The Black Hood has already set the stage for gritty, dark themed crime stories so finding comparisons to the smash Netflix series, Daredevil, wouldn't be a stretch but Greg Hettinger is a little more tortured than even Matt Murdock. In issue three though, this man in the mask is shaking things up while finding his soul again.
The ascension of Hettinger to heroic cop was almost as quick as his descension into drug abuse and reckless vigilantism. This character-driven drama adds more to the familiar tale of a vengeful protector taking on a hood and fighting crime. Imagine Bruce Wayne without the billions, without the gadgets and without the support of a butler/confidante. Just a cop looking for justice and the next high.
The fact it's a first-person account gives us a running monologue that lets us in on his train of thought for better or for worse. Despite being framed as a junkie cop, Hettinger still finds time to put on the mask, but his desk duty has him reevaluating his life. He starts making changes for the better and putting him on a healthier path. Normally, I'd worry if your vigilante starts to find his happy place and starts making healthy choices but I'm confident Duane Swierczynski will throw some unpleasantries his way soon.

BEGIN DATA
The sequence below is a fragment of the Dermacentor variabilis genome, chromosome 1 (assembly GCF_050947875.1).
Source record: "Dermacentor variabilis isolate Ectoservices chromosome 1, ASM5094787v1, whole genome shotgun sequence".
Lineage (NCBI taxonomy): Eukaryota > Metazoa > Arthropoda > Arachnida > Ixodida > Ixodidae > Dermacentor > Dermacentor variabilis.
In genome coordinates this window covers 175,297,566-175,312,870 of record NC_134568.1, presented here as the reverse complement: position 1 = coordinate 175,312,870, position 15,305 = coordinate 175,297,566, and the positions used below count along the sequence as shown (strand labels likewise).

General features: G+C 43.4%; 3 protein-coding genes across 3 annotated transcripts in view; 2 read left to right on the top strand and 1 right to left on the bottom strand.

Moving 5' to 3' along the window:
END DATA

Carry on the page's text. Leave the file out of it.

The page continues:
It's refreshing to see a protagonist that isn't one thing. He's constantly evolving. Here we are at issue three and Hettinger has been through a lot already and now he's transitioning again. There's no flowery crusade or parent dead in the alley to avenge he's a working class hero finding his way.
Michael Gaydos continues to do exceptional work giving The Black Hood it's weathered, beaten, and gritty urban landscape. Philadelphia, in all its Sephia glory thanks to Kelley Fitzpatrick's colors, and Gaydos' character designs are great and varied. They look like real people not templates of one another.
Like the titular hero, The Black Hood is finding itself, not settling to be just another vigilante book. It's just as concerned with the person beneath the mask as it is with the search for justice. Hettinger is flawed and scarred, certainly not the face of a superhero, but one that is riveting and that's what makes The Black Hood so compelling.